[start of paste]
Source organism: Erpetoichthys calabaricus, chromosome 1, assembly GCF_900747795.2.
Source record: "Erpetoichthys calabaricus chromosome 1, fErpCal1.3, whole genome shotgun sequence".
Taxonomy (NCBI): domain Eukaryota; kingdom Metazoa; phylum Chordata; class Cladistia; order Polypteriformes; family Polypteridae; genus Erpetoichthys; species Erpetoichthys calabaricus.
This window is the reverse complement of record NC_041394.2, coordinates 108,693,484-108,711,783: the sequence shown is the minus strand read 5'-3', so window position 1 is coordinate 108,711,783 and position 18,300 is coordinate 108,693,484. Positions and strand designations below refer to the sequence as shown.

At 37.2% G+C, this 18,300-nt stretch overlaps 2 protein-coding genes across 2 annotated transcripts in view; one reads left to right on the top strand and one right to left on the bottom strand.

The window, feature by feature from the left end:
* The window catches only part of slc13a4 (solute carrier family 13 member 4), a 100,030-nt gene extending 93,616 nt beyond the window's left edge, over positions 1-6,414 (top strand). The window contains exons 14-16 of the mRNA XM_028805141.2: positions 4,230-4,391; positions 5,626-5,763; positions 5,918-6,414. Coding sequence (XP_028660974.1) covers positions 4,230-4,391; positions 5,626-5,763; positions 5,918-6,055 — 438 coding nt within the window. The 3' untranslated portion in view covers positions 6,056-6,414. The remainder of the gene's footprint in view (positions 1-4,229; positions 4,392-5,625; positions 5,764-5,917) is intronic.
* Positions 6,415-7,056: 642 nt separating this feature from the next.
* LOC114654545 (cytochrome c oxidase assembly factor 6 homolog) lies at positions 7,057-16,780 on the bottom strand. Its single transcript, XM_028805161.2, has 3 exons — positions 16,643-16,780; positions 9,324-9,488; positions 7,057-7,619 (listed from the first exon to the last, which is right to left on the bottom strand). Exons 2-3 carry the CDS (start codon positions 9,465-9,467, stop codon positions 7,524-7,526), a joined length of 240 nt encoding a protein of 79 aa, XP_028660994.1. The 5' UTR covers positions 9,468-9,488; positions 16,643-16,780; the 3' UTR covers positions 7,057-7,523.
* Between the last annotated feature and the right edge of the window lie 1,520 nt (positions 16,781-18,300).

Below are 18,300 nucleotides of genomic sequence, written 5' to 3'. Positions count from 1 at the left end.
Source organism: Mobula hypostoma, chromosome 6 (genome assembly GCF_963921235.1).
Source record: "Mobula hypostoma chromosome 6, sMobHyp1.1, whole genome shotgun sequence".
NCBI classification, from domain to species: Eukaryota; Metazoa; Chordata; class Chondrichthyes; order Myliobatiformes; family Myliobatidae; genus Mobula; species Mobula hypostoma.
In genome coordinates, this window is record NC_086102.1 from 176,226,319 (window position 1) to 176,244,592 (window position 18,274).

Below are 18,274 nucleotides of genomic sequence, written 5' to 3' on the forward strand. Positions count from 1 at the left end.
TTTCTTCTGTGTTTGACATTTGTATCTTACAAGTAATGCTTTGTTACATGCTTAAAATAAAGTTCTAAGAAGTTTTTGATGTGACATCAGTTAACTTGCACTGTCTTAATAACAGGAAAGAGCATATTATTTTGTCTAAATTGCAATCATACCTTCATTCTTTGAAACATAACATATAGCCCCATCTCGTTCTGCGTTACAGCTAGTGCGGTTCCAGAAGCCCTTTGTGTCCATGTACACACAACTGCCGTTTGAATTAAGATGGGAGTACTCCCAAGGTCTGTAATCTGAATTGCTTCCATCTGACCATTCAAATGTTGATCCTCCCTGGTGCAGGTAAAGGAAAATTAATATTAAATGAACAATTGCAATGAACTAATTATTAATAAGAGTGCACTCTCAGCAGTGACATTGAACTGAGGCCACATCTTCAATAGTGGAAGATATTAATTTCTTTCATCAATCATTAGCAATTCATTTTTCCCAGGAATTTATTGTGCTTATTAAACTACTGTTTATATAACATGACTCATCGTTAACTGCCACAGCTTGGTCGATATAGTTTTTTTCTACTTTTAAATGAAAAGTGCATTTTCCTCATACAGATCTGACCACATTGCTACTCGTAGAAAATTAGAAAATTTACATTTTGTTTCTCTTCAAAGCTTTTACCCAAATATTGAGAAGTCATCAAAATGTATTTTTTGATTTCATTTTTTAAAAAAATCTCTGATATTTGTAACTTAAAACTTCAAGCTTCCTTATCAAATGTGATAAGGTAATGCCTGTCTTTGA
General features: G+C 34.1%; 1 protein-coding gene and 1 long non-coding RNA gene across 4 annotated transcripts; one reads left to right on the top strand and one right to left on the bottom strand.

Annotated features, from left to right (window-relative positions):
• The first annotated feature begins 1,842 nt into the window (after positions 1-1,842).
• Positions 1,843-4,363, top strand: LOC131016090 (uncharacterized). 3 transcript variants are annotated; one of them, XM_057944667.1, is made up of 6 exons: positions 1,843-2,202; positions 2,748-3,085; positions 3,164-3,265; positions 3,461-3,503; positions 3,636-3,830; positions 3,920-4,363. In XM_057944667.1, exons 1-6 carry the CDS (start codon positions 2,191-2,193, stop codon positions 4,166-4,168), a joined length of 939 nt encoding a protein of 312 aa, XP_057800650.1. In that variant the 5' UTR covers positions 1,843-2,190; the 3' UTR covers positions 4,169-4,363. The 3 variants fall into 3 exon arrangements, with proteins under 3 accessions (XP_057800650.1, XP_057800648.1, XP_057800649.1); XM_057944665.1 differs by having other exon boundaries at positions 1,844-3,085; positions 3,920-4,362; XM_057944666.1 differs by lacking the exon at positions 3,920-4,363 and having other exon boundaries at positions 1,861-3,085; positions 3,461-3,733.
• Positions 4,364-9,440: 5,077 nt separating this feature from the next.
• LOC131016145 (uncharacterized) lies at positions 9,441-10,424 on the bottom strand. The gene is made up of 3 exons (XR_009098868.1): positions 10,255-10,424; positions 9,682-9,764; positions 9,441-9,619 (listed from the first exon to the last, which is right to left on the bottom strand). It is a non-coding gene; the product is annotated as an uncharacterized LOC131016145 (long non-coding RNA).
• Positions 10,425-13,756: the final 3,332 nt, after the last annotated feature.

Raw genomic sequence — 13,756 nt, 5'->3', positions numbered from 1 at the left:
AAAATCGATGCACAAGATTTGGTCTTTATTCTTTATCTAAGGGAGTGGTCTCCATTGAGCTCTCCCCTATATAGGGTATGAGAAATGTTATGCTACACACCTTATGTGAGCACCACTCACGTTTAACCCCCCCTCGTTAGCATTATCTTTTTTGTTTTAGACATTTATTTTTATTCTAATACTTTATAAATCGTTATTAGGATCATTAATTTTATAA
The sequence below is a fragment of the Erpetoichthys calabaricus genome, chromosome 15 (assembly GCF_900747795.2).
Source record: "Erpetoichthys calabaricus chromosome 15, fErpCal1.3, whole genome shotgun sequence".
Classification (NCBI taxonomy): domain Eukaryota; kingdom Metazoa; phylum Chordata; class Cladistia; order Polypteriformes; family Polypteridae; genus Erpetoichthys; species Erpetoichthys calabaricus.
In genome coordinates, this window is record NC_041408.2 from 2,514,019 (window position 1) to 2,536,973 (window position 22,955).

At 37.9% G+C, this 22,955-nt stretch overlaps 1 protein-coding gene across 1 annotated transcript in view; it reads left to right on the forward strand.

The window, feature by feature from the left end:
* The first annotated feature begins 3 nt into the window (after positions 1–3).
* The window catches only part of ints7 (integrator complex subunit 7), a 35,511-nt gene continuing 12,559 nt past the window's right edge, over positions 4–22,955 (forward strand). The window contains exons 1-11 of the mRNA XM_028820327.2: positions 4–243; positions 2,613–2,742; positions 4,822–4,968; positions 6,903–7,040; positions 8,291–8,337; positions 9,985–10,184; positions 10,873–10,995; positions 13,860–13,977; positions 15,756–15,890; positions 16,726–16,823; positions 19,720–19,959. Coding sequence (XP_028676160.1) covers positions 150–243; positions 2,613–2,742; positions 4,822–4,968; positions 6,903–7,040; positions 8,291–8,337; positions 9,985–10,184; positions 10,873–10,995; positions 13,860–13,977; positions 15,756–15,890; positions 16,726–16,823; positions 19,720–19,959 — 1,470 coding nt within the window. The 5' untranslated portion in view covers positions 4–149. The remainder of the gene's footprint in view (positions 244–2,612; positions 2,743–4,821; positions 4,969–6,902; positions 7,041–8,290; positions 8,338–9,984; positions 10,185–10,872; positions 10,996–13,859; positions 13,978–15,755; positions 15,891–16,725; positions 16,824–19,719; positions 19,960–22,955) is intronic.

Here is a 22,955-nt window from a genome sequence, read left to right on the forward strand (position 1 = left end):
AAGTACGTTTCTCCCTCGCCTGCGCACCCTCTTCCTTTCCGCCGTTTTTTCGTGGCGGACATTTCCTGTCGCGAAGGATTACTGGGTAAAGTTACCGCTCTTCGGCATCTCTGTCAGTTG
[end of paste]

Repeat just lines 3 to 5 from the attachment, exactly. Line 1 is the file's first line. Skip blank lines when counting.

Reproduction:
Taxonomy (NCBI): domain Eukaryota; kingdom Metazoa; phylum Chordata; class Cladistia; order Polypteriformes; family Polypteridae; genus Erpetoichthys; species Erpetoichthys calabaricus.
This window is the reverse complement of record NC_041394.2, coordinates 108,693,484-108,711,783: the sequence shown is the minus strand read 5'-3', so window position 1 is coordinate 108,711,783 and position 18,300 is coordinate 108,693,484. Positions and strand designations below refer to the sequence as shown.

At 37.2% G+C, this 18,300-nt stretch overlaps 2 protein-coding genes across 2 annotated transcripts in view; one reads left to right on the top strand and one right to left on the bottom strand.